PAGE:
JC op ed: the politics surrounding global temperature data

by Judith Curry

My op-ed in Fox News:  Is government tinkering with global warming data?

A copy of the text that I originally submitted is appended in full below:

The politics surrounding global temperature data

The hottest topic in climate research is the observation that global average surface temperature, as well as satellite observations of temperatures in the atmosphere, has shown little or no warming during the 21st century.  Now the political climate is heating up over the same issue: is 21st century global warming proceeding more slowly than previously predicted, or not?

The early 21st century slowdown in global warming, often referred to as the warming ‘hiatus’ or ‘pause,’ was unexpected — the 2007 assessment report from the Intergovernmental Panel on Climate Change (IPCC) projected a rate of warming of 0.2oC per decade in the early part of the 21st century. Scientists are producing some fascinating research on natural climate variability on decadal time scales as they search for an explanation for this unexpected slowdown in warming.

Last summer, a team of government scientists from the National Oceanic and Atmospheric Administration (NOAA), led by Thomas Karl, published a paper in Science titled “Possible Artifacts Of Data Biases In The Recent Global Surface Warming Hiatus.”   The press release from NOAA included this statement from Karl: “Adding in the last two years of global surface temperature data and other improvements in the quality of the observed record provide evidence that contradict the notion of a hiatus in recent global warming trends.” Media headlines touted the conclusion that science now shows that the recent hiatus in warming never existed.

Scientists on both sides of the climate debate have been critical of Karl’s paper and the adjustments made to temperature in the new data set, particularly the ocean data analysis. Patrick Michaels, Richard Lindzen and Chip Knappenberger criticized the analysis, stating that adjusting the reliable ocean surface buoy data upwards to match the much less reliable data from engine intake channels in ships introduces an artificial upward trend in the data because the buoy network has become increasingly dense in the last two decades. A recent paper by Nieves and collaborators use NOAA’s other ocean surface temperature data set (OISST) – determined from global satellite observations and the global ocean surface buoy network – and found that the global average ocean surface temperature has been rising since 2003 at a rate of 0.01oC per decade, which is almost an order of magnitude smaller than the rate of increase reported in Karl’s paper. IPCC lead author Gerald Meehl stated: “In this case such claims of ‘no hiatus’ are artifacts of questionable interpretation of decadal timescale variability and externally forced response – not problems with the data.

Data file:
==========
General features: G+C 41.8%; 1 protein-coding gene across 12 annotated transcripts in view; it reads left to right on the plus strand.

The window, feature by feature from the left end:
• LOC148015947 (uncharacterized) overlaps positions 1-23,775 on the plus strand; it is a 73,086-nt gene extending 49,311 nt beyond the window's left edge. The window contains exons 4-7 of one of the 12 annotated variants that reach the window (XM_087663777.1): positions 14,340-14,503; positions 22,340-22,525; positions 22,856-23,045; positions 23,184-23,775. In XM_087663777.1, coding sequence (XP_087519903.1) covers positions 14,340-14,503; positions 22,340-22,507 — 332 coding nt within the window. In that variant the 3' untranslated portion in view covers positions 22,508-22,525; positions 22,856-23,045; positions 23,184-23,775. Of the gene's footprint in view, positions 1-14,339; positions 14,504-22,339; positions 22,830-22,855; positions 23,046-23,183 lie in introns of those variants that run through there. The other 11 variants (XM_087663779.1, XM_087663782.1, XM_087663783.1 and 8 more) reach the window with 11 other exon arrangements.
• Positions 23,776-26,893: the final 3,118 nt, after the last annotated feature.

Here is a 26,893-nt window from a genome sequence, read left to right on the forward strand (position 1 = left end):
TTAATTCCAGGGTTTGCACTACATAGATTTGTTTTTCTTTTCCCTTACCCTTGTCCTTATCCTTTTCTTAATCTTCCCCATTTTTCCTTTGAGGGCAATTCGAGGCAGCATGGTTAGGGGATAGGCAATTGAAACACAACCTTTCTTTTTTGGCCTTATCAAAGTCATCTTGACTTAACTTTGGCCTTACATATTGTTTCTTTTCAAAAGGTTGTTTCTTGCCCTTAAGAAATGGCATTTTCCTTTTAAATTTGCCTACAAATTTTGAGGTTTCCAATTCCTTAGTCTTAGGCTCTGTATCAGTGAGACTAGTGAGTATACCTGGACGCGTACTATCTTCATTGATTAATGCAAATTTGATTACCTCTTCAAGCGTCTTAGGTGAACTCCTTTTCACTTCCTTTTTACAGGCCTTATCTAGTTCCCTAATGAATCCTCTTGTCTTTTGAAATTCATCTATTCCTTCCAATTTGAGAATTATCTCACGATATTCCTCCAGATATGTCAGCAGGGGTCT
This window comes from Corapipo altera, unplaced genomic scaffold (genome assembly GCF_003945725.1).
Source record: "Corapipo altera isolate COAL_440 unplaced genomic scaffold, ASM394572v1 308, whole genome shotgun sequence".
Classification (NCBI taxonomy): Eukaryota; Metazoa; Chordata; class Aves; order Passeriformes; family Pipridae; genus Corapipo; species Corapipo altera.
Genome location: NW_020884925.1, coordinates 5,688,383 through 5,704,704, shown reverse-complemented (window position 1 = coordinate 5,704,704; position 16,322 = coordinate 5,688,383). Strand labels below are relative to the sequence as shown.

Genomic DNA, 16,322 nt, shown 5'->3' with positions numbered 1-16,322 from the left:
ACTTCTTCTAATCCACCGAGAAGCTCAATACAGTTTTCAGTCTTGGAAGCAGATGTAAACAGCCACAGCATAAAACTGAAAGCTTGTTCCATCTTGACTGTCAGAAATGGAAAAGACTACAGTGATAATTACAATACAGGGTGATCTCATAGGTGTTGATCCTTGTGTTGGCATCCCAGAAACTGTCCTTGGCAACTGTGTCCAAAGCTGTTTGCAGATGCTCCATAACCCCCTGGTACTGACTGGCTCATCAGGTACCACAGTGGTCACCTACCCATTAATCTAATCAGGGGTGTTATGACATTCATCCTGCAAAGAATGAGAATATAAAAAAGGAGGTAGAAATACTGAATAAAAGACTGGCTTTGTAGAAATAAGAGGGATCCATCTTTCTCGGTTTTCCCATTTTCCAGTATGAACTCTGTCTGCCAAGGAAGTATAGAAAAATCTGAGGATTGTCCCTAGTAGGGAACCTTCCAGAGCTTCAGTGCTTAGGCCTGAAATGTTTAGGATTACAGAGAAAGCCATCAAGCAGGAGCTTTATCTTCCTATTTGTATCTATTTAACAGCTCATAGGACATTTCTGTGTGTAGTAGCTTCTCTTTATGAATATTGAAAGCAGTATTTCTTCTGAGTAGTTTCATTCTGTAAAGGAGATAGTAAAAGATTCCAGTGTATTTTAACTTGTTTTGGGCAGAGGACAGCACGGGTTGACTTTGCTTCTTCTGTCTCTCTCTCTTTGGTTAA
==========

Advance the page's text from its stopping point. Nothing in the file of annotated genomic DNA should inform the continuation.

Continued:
Clearly, scientists have much work to do to better understand the problems with historical ocean temperature data, adjust the biases among different types of measurements, and understand the differences among different data sets.

The hiatus is not only telling us something about the importance of natural climatic variations but also about the politicization of climate science. The surface temperature data set plays a central role in the political debate over climate change. In his State of the Union address (Jan 20, 2015), President Obama stated: “2014 was the planet’s warmest year on record.” This statement followed a joint press release (Jan 16, 2015) from NASA’s Gavin Schmidt and NOAA’s Thomas Karl that touted 2014 as the warmest year on record. This press release was widely criticized for failing to point out that 2014 was in a statistical tie with several other recent years. NOAA’s press release in June for Karl’s paper on the hiatus was issued just before EPA was getting ready to issue its Clean Power Plan. And the politics are heating up with the approach of the United Nations Conference on Climate Change in Paris in December.

Last month, the House Science Committee, chaired by Lamar Smith (R-Texas), subpoenaed NOAA for data and communications relating to Karl’s article.  However, NOAA is refusing to give Rep. Smith the documents, citing confidentiality concerns and the integrity of the scientific process. Rep. Eddie Bernice Johnson (D-Tex) called the requesta serious misuse of Congressional oversight powers.”

So, is the subpoena harassment or appropriate constitutional oversight? There are two legitimate concerns that the subpoena is responding to. The first is a data quality issue, which needs to be resolved owing to the central role that this data set is playing in U.S. climate policy. The second issue is arguably more worrisome and difficult to uncover, related to a potential alliance between NOAA scientists and Obama administration officials that is biasing and spinning climate science to support a political agenda. Rep. Smith stated: “The American people have every right to be suspicious when NOAA alters data to get the politically correct results they want and then refuses to reveal how those decisions were made.” An editorial at Investors Business Daily put it this way: “Taxpayers pay for this research, which is being used to justify massive new federal spending and regulation. They deserve to know what NOAA and other federal agencies are doing — and whether they’re being honest or serving an unspoken extreme political agenda.